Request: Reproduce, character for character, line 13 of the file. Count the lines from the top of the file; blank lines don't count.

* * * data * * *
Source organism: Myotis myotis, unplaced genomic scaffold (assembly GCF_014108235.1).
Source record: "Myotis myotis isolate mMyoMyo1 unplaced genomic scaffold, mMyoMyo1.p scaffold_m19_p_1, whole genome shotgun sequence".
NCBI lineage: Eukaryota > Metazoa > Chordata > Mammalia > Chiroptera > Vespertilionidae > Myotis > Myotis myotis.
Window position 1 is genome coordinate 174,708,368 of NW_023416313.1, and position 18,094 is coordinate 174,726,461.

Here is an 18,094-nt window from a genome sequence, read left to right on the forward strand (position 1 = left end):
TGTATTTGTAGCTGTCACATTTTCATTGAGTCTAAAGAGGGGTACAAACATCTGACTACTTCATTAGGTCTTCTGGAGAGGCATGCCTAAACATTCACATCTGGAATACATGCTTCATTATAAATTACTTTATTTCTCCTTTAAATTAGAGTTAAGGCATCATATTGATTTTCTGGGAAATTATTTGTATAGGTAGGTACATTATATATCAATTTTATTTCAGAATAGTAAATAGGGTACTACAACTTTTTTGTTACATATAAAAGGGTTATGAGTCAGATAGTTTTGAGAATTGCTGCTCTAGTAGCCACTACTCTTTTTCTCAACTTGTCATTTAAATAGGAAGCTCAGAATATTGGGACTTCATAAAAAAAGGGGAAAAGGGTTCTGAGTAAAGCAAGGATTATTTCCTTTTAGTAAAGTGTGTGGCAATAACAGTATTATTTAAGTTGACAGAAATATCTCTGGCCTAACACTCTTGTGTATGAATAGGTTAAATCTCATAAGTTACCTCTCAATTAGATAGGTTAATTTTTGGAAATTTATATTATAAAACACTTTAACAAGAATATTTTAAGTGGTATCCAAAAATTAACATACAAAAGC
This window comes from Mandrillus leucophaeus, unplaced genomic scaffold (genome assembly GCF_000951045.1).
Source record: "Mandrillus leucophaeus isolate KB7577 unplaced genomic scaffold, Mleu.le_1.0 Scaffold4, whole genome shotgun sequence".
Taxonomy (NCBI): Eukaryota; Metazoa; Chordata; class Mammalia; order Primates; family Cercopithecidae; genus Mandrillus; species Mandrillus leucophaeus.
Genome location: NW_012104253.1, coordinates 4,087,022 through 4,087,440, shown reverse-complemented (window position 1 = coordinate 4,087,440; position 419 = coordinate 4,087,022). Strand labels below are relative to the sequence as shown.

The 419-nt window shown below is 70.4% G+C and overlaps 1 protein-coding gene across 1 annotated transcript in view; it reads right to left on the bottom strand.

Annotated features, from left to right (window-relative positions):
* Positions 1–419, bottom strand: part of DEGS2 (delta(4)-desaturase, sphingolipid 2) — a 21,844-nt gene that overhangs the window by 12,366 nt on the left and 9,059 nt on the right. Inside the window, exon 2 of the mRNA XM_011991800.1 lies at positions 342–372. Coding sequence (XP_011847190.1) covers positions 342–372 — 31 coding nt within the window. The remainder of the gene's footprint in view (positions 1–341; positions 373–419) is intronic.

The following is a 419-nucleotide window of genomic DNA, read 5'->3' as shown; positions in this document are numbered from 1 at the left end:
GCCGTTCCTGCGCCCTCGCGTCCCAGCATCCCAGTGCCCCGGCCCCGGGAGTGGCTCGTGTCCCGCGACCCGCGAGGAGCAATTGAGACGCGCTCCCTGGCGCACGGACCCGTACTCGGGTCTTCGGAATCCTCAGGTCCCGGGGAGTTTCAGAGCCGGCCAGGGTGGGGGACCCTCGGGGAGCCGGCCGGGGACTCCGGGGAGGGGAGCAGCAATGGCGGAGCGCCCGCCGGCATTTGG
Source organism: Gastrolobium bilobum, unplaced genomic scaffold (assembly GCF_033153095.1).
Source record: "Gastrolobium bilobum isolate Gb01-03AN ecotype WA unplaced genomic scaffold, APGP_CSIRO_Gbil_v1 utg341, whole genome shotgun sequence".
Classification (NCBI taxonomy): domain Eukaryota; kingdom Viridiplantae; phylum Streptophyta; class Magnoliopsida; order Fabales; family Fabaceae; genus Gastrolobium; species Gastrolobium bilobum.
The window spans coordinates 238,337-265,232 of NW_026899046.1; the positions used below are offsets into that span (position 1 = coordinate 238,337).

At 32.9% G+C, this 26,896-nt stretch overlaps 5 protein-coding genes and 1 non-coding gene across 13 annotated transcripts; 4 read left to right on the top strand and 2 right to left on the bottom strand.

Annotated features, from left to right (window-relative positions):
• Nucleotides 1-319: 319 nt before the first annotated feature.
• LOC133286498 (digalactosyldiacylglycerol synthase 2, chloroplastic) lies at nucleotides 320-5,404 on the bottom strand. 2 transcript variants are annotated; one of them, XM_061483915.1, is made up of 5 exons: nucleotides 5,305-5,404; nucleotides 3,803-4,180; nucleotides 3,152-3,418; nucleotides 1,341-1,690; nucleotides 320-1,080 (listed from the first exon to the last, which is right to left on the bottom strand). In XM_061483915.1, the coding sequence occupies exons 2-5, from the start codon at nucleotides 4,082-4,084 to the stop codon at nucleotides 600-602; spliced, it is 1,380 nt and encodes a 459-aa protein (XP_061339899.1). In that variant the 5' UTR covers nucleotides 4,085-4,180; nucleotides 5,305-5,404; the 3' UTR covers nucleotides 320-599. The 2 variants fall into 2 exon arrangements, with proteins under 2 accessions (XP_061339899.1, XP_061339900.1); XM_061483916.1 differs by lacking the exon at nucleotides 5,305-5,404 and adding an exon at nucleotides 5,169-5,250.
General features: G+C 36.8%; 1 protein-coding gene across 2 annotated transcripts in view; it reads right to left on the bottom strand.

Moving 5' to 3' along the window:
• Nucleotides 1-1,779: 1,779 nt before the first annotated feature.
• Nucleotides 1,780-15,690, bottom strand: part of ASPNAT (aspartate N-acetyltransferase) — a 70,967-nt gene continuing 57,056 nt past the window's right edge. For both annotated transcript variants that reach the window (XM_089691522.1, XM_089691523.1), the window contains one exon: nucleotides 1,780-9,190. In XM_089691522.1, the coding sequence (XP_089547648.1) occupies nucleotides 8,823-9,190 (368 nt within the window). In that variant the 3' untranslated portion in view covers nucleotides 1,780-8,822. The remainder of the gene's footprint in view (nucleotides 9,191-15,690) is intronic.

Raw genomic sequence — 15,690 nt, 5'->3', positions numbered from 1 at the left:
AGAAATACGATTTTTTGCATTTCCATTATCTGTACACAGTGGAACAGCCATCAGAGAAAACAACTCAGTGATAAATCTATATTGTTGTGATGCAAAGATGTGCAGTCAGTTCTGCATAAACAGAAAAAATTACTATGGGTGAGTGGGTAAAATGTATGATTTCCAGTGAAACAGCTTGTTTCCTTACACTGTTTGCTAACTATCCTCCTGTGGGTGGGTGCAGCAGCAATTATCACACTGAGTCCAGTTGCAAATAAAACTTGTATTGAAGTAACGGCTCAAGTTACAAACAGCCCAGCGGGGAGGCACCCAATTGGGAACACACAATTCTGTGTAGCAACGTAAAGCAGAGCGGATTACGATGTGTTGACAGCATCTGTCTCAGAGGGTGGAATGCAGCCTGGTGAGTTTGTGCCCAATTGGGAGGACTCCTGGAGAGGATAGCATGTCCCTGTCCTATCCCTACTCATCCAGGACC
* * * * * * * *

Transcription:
* Positions 1–419, bottom strand: part of DEGS2 (delta(4)-desaturase, sphingolipid 2) — a 21,844-nt gene that overhangs the window by 12,366 nt on the left and 9,059 nt on the right. Inside the window, exon 2 of the mRNA XM_011991800.1 lies at positions 342–372. Coding sequence (XP_011847190.1) covers positions 342–372 — 31 coding nt within the window. The remainder of the gene's footprint in view (positions 1–341; positions 373–419) is intronic.